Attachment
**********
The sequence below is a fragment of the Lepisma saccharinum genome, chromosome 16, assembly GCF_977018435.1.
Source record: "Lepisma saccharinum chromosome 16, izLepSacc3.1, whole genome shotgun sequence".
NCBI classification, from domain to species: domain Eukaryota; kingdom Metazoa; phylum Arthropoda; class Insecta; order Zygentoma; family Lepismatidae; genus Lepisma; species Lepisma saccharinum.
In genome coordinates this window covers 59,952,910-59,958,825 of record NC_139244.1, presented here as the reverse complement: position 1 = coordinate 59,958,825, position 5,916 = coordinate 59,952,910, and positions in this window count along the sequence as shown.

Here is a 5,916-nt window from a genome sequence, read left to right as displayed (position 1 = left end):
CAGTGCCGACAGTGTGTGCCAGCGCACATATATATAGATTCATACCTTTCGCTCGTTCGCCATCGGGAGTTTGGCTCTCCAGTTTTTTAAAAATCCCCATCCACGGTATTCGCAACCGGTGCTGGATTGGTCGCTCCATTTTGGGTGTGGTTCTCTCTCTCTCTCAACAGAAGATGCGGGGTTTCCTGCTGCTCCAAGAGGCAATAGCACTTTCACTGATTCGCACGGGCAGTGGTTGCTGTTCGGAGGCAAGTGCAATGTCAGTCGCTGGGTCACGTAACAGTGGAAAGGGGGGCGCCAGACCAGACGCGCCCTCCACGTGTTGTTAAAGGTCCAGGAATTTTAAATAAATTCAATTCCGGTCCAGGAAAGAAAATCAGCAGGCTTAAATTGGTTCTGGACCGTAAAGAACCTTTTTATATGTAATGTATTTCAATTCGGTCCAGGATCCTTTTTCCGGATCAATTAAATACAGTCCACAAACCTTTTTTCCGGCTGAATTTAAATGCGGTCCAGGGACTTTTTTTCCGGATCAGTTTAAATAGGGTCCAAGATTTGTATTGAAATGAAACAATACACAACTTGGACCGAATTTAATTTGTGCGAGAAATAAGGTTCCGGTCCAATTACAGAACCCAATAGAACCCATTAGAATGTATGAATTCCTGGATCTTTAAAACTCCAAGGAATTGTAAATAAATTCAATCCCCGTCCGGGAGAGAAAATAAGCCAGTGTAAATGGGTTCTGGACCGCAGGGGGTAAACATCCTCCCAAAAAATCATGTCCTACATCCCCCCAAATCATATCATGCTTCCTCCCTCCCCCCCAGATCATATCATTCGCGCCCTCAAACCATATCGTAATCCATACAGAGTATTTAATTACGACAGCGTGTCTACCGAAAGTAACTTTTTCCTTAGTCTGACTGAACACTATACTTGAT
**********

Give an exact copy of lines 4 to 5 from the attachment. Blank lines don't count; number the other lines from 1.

In genome coordinates this window covers 59,952,910-59,958,825 of record NC_139244.1, presented here as the reverse complement: position 1 = coordinate 59,958,825, position 5,916 = coordinate 59,952,910, and positions in this window count along the sequence as shown.

Here is a 5,916-nt window from a genome sequence, read left to right as displayed (position 1 = left end):